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OK just thinking out load here. You could use a Nx1 rotary switch (remove the stopper) to select various resistors and feed that into an analog input. You could detect the turning in either direction that way but I've not seen a rotary switch that also has a push button.

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Rotary encoders typically have a common terminal for the A and B channels and the pushbutton.  This common terminal is normally connected to ground and the 3 outputs are sent to individual pins with pull-ups enabled.

However if you connect the common terminal to an analog pin, and via a 10k resistor to ground, then each of the other pins can be fed +5V via a different value resistor (say 4k7, 10k, 22k) then you will get a unique voltage at the analog pin for each of the 8 possible states I think...
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I really doubt that an analog read would be anywhere near fast enough to catch a rotary encoder.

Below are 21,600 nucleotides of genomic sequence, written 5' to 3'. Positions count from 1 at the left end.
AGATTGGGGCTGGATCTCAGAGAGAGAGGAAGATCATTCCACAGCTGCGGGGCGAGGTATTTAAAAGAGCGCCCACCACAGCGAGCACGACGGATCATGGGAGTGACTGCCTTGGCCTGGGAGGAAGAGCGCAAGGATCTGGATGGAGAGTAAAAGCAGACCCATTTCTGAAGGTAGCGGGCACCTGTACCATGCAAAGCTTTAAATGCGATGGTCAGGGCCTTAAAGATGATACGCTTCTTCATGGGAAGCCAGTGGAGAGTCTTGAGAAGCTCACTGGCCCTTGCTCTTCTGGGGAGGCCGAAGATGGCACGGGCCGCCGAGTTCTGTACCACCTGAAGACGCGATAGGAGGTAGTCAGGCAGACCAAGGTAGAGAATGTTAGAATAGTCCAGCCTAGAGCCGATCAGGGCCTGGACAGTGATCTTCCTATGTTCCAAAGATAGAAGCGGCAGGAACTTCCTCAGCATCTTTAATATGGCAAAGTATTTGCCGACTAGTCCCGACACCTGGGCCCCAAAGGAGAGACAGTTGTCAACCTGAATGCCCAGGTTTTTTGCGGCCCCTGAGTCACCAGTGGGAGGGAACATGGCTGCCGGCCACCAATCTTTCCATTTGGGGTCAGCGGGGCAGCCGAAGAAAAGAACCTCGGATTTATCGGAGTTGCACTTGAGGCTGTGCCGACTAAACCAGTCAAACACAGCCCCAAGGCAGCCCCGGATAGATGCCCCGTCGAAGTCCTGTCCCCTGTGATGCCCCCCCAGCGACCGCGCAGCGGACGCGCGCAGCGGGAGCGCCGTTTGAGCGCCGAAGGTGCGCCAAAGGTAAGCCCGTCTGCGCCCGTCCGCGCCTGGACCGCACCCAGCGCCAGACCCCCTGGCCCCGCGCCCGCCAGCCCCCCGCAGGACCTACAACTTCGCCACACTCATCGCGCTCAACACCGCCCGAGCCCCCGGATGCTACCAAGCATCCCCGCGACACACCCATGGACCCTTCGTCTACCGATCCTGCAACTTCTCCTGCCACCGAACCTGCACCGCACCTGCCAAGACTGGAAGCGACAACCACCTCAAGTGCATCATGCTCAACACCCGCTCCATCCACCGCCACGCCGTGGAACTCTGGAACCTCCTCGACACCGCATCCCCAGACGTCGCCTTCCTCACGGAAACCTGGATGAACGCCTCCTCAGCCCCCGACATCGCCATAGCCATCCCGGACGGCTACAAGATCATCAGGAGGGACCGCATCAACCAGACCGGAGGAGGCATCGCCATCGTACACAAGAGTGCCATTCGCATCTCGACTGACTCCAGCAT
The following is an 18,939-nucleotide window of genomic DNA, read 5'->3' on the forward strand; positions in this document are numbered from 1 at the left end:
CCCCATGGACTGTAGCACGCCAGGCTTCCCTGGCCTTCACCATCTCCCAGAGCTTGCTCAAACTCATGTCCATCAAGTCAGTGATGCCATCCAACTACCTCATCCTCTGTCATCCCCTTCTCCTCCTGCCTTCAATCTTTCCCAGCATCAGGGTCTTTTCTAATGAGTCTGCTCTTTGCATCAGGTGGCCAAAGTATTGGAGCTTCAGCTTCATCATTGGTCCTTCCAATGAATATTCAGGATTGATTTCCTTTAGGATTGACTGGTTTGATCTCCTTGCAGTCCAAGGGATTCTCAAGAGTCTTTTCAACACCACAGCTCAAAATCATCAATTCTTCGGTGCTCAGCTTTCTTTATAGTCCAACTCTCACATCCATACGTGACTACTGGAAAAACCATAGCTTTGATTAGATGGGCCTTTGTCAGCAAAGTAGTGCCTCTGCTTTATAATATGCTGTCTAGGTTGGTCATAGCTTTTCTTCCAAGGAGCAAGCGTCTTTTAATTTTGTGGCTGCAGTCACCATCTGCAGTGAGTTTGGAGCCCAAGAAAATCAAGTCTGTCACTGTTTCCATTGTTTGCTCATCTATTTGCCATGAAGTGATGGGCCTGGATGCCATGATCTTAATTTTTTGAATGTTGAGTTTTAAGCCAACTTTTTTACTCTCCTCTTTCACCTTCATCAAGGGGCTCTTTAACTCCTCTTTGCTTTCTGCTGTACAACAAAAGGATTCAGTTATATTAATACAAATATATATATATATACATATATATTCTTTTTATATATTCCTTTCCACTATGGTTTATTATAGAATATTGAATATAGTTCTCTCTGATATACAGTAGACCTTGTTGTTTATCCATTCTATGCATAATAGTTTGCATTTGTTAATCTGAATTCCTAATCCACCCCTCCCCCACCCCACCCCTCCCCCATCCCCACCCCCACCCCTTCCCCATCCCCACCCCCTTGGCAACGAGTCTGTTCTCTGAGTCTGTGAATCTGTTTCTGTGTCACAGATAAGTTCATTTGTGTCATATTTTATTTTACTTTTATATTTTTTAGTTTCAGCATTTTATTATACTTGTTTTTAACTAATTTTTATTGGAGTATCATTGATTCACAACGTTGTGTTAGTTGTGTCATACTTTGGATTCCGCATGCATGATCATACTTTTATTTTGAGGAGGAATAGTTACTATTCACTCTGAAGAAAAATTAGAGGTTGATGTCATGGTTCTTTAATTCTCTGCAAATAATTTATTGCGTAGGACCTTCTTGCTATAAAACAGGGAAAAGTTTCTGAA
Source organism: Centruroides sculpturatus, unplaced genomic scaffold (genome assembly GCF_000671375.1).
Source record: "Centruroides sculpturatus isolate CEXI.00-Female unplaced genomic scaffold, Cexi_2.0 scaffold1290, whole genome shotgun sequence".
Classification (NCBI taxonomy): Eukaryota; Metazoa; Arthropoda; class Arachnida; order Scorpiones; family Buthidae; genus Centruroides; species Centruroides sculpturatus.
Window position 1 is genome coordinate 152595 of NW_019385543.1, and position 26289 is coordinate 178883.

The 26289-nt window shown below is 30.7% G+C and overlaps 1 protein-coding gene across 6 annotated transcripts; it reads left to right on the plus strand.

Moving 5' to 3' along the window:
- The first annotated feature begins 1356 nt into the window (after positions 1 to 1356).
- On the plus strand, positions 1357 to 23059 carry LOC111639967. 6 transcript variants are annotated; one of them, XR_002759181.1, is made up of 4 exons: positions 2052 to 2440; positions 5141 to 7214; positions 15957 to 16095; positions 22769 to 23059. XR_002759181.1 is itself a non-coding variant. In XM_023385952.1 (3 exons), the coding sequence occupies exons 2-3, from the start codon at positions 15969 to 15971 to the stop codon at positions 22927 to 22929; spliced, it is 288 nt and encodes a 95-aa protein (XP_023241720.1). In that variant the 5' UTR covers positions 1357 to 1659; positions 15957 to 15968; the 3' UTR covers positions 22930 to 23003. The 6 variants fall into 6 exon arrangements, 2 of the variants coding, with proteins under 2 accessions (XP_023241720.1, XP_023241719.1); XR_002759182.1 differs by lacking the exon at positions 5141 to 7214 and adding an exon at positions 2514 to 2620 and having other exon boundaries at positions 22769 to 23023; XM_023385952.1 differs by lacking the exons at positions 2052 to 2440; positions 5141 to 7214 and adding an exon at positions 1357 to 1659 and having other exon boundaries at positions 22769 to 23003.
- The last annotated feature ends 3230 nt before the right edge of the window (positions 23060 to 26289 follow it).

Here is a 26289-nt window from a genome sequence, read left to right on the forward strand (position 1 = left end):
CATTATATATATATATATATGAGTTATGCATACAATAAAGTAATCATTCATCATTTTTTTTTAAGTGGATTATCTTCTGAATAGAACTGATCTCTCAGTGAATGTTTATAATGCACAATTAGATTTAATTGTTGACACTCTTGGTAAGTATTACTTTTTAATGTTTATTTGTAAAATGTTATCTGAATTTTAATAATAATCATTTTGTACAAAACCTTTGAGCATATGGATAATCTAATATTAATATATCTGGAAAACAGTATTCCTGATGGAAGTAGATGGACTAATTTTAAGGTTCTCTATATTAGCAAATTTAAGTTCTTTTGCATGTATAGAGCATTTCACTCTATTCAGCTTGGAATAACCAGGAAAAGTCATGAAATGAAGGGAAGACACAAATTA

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However if you connect the common terminal to an analog pin, and via a 10k resistor to ground, then each of the other pins can be fed +5V via a different value resistor (say 4k7, 10k, 22k) then you will get a unique voltage at the analog pin for each of the 8 possible states I think...

This is what I had in mind, more or less.

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I really doubt that an analog read would be anywhere near fast enough to catch a rotary encoder.

Care to explain? How fast does something need to be to catch a rotary encoder? This will be an input on a UI, i.e. a human will be turning a knob.
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I really doubt that an analog read would be anywhere near fast enough to catch a rotary encoder.

Care to explain? How fast does something need to be to catch a rotary encoder? This will be an input on a UI, i.e. a human will be turning a knob.